Literary editors and peer-to-peer book reviewers: Rethinking the role of cultural intermediaries in a socially networked age

Kiernan, Anna (2015) Literary editors and peer-to-peer book reviewers: Rethinking the role of cultural intermediaries in a socially networked age. In: Books and reading in an age of media overload, 15-16 June 2015, Sorbonne, Florence.

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Abstract / Summary

The literary landscape has changed. Few authors enjoy the luxury of retreating to their ivory towers to write -- they must also engage socially, connect with communities and tweet. The role of reviewers has changed too. Literary critics, like many other arts reviewers, have been adversely affected by the decline of print sales and the rise of digital content.
Book publishing, and the marketing and publicity which surrounds the event of publication, has shifted its emphasis too. There has been much debate about digital undercutting print over the past decade, fuelled in part by tensions resulting from Google’s digitisation project, Amazon’s domination of the e-book project and the shift in perception and sales around self-publishing. Thankfully, this oppositional discourse has moved on to make discursive space for more creative possibilities emerging from the digital landscape, in which the most powerful advocates, compelling campaigns and influential cultural intermediaries sometimes emerge from unexpected places and through unexpected influencers. As social media marketer Mark Fidelman asserts, ‘For me, there are no “professional” critics that matter anymore. In our new social world, the crowd must decide.’ (Fidelman, 2012)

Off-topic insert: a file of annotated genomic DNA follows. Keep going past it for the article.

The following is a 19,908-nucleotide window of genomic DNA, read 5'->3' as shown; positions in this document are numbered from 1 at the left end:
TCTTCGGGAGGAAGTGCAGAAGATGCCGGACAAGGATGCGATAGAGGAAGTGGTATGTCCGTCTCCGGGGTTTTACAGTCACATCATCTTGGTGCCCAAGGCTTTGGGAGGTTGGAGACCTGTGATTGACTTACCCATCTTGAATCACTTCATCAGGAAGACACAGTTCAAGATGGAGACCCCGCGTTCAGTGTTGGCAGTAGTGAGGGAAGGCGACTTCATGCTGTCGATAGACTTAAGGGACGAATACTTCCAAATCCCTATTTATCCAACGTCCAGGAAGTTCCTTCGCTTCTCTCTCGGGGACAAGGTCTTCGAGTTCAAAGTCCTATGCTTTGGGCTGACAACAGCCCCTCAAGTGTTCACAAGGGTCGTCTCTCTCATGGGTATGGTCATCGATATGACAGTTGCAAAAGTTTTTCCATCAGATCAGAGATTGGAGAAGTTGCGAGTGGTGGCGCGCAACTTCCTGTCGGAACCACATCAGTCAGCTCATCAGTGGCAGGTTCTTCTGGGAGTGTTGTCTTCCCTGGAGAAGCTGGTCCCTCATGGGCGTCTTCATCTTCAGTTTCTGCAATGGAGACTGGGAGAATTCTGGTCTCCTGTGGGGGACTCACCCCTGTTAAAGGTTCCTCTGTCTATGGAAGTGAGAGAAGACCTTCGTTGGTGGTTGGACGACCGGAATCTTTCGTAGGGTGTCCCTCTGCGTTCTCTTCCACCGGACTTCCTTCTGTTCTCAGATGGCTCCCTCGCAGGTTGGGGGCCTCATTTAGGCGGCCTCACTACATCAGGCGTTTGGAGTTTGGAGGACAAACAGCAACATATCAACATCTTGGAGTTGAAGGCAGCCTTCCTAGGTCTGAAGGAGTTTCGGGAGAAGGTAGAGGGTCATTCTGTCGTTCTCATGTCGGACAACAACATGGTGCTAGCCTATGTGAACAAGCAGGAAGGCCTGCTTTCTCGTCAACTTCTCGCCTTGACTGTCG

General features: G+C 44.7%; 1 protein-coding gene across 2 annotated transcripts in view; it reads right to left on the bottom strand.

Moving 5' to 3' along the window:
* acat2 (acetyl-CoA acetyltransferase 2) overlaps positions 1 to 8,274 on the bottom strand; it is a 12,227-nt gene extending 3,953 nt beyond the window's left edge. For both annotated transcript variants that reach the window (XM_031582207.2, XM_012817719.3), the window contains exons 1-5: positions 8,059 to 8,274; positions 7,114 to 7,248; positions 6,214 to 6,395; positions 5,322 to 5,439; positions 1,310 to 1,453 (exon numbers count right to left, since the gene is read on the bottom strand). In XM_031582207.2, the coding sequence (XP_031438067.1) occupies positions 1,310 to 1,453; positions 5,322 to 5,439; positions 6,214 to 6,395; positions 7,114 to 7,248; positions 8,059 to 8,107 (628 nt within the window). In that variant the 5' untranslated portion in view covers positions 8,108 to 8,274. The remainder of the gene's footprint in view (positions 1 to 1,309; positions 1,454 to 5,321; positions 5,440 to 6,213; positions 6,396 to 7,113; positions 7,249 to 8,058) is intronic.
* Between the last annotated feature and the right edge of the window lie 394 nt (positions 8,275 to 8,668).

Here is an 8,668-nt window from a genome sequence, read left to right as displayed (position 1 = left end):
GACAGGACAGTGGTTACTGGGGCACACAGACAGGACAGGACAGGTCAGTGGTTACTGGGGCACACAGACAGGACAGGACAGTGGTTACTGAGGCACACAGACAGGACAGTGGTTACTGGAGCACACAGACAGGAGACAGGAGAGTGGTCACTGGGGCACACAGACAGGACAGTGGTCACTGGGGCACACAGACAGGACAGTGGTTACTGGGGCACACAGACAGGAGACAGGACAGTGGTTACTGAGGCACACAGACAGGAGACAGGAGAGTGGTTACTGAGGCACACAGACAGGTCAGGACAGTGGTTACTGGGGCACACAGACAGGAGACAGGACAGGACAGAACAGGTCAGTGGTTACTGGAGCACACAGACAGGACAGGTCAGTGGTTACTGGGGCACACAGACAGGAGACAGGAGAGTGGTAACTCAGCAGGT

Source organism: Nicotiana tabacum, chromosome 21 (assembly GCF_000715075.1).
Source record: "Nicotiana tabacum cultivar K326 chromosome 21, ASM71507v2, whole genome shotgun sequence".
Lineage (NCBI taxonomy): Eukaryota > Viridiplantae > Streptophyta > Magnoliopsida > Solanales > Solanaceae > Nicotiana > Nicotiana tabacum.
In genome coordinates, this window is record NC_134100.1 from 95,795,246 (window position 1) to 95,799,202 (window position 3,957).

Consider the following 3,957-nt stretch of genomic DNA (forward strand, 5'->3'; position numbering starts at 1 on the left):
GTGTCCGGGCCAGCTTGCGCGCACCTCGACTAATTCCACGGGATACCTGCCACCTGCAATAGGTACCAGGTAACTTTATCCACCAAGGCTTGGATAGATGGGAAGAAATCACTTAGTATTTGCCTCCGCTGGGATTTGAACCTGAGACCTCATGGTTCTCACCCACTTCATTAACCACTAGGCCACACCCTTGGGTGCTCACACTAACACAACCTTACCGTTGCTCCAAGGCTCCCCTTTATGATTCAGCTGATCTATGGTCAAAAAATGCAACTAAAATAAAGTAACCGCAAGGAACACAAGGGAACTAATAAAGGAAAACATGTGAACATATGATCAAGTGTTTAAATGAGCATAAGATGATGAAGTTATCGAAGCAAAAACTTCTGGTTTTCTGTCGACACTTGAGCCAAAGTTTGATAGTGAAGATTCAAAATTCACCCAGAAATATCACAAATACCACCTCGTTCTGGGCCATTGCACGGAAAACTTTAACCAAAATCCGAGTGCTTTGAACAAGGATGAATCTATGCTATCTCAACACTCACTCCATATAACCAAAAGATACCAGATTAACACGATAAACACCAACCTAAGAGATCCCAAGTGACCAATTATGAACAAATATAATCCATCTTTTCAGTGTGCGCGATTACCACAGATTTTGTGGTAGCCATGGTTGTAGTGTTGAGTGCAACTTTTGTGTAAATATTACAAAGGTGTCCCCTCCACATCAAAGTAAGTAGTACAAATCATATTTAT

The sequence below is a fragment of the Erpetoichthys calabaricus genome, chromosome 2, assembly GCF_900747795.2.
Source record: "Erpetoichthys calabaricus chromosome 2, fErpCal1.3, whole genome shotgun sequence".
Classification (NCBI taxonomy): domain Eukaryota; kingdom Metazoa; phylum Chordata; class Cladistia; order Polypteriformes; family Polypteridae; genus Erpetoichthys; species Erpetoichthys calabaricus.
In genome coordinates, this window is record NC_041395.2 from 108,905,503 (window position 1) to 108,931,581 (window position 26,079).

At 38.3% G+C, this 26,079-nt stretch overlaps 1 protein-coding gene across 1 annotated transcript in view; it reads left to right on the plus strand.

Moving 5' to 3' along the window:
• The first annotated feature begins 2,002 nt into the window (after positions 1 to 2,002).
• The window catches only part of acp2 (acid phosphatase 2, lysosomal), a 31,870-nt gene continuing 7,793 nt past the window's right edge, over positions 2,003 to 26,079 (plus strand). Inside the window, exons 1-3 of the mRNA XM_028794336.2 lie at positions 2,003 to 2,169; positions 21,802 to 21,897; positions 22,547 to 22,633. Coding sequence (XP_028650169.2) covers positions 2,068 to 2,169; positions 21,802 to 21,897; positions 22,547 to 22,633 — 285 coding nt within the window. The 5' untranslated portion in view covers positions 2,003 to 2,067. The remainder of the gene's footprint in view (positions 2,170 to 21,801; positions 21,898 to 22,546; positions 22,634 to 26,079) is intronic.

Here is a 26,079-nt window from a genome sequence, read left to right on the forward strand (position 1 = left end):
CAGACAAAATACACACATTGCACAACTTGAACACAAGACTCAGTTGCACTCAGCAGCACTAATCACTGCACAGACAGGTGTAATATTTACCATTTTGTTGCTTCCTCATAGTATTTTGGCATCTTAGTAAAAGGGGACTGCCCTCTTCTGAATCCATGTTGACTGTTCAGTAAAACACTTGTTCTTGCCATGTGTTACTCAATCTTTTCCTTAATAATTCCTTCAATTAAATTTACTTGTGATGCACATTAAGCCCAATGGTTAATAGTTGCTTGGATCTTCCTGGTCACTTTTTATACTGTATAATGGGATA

Fidelman’s apocalyptic assertion is deliberately unsettling. But the disruptive vigour of his tone, and the impulse, as it were, to reclaim territory (or even to appear to reclaim territory) that has previously been demarcated for the culturally elite, is telling, signifying as it does a dissatisfaction with ‘how things are’ and a seeming desire to democratize the mode of production of literary reception.

This chapter will examine the evolving roles of cultural intermediaries and cultural curators within the world of books. Drawing on James Curran’s research in “Literary editors, social networks and cultural tradition”, and adding to it through new interview material, I will investigate the changing role, identity and characteristics of reviewers in a digitally networked marketplace.

Indicative references:

Bourdieu, Pierre (2010). Distinction. Routledge.
McDonald, Ronan (2008). The Death of the Critic. Continuum.
Curran, James (ed)(2000). ‘Literary Editors, Social Networks and Cultural Tradition’, in Media Organizations in Society. London: Arnold.
Gracia, J J E (2013). ‘The Hermeneutic Role of a Book Review: A Response to Glover’ in The Pluralist, Vol. 8, No. 2 (Summer 2013), pp. 113-116. Published by: University of Illinois Press on behalf of the Society for the Advancement of American Philosophy

Web references:
Finn, E F (2011). ‘The Social Lives of Books: Literary Networks in Contemporary American Fiction’: https://searchworks.stanford.edu/view/9238491
http://www.forbes.com/sites/markfidelman/2012/10/16/goodreads-ceo-these-top-25-book-reviewers-represent-the-future-infographic/2/
Michelle Smith In the world of Goodreads, do we still need book reviewers? http://theconversation.com/in-the-world-of-goodreads-do-we-still-need-book-reviewers-56455
http://www.thebookseller.com/blogs/critical-space-341406
https://www.theguardian.com/media/2016/may/24/telegraph-deputy-editor-newsroom-cull
https://www.theguardian.com/media/2013/jul/29/independent-titles-cut-back-arts-coverage
https://www.theguardian.com/media/2016/mar/17/guardian-media-group-to-cut-250-jobs
(All web links last accessed on 7 November 2016)

Item Type: Conference or Workshop Item (Paper)
Subjects: Writing & Journalism > Creative Writing
Writing & Journalism > Literature
Writing & Journalism
Courses by Department: The School of Writing & Journalism > English & Writing
Depositing User: Anna Kiernan
Date Deposited: 03 Mar 2017 12:51
Last Modified: 03 Mar 2017 12:51
URI: http://repository.falmouth.ac.uk/id/eprint/2162

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